Even after many years of meeting and interviewing business leaders all over the world, a new and curious experience is the distinct feeling of staring into the whites of capitalism’s eyes and finding that those eyes are staring blankly, defiantly, unapologetically back at you.
The unrepentant peepers in question belong to Richard Bee, who has nearly completed his first year as finance director for Diageo Scotland.
In that year, he has cemented a profile for himself among the FTSE 100 drinks group’s top brass by working with the Scottish management since arrival last February to devise a controversial restructuring plan, involving £100m in investment, to reduce its production capacity and upgrade some ageing operations.
Shifting production and packaging of its iconic Scotch whisky brand Johnnie Walker out of its historic homes in Kilmarnock and Port Dundas to more economically viable plants in the Ayrshire and Glasgow regions is expected to save Diageo £40m a year to 2012, but at a cost of 900 jobs to some of Scotland’s most economically fragile areas. Up to 700 jobs will go at its packaging plant in Kilmarnock – where Johnnie Walker was born in 1820 and where Diageo is relied on as a major employer – and 140 jobs will be lost from the decision to close the historic Port Dundas distillery and adjacent Dundashill cooperage. Outsourcing distillery co-products haulage and consolidation work to third-party providers will provide the balance of redundancies.
In good spirits
In contrast to the furore over the announcement on 1 July last year, which sparked a summer of angry protests, union campaigns and heavy press coverage over the sheer number of redundancies and the fact that most of the pain centred on poorer parts of Scotland, Bee is positively cheery about the work ahead and not hamstrung by the emotional impact on the communities in question. “The reality is, we have too much production capacity for the volume we expect to see in the future,” he says. “We considered many different things, a number of smaller objectives to take cost out and this was at the larger end.”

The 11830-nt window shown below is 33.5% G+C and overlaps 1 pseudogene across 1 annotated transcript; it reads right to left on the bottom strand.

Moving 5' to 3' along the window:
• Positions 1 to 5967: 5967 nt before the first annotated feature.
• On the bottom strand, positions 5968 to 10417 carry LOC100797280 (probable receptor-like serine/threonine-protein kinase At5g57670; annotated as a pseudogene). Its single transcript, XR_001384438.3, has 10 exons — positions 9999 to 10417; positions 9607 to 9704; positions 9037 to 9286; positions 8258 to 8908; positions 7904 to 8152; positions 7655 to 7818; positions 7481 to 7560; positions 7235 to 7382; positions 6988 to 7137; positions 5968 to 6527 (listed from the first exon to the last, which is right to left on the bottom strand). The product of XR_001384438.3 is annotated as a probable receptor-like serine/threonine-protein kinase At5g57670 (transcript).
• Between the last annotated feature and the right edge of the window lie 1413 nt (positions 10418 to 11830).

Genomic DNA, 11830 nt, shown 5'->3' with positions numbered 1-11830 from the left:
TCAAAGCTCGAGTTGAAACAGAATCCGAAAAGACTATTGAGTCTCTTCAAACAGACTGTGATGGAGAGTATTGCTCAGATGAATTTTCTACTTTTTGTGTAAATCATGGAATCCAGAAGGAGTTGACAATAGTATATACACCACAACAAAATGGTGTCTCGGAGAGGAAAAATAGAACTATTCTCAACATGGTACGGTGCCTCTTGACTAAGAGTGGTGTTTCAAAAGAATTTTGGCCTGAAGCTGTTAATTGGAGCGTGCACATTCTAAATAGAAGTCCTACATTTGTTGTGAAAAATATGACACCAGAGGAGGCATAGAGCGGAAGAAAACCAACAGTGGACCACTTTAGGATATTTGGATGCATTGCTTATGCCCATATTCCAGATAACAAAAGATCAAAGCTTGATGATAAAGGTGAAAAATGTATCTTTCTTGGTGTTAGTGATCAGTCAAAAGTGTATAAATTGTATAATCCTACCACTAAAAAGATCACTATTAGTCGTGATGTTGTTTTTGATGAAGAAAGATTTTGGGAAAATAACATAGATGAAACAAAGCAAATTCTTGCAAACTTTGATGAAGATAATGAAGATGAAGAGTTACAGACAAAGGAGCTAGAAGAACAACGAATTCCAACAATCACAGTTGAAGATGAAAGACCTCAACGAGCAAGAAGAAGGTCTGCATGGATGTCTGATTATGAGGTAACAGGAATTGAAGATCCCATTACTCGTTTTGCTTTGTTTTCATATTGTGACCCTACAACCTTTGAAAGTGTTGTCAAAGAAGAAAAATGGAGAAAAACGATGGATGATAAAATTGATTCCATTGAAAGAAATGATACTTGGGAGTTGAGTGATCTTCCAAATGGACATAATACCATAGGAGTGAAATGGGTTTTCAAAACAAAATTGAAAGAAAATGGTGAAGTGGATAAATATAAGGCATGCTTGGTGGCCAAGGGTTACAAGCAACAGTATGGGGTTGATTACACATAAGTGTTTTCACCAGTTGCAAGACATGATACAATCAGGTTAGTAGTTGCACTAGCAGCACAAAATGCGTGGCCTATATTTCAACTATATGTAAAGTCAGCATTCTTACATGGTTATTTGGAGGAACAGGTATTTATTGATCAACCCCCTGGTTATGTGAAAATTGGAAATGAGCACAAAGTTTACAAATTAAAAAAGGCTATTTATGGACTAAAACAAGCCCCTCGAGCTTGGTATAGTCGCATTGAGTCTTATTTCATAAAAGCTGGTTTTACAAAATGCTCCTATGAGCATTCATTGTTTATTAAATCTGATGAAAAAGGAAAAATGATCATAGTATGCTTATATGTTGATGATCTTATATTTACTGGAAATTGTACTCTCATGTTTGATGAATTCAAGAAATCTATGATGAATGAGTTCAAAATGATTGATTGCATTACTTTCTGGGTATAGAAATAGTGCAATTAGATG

Putting that in perspective, the Scotch whisky business under his remit makes up about 40% of Diageo’s global volume.
Descended from a long line of accountants, there is an almost audible ambition coursing through Bee’s veins, explaining why he’s on his seventh job in 11 years with Diageo.
One can see why he had a shot at the Scotland FD job given the restructuring plan.
This isn’t his first experience in a restructuring job. He cut his teeth in corporate recovery work while qualifying at KPMG, and later, while in his first Diageo job in business support for its global supply arm, ended up dedicating two years to the 2001 acquisition of Seagram’s wines and spirits business (which was jointly bought and split between Diageo and Pernod Ricard). He believes restructuring is a “natural part” of any manufacturing business.
“I’ve been involved in a number of restructuring projects over my career. This time around I’ve been more operational as I’m involved in the proposal and the implementation. I’m on the sharp end this time,” he says. “[In my first role at Diageo] I got into some work around KPIs for global supply, but it wasn’t taking up all my time.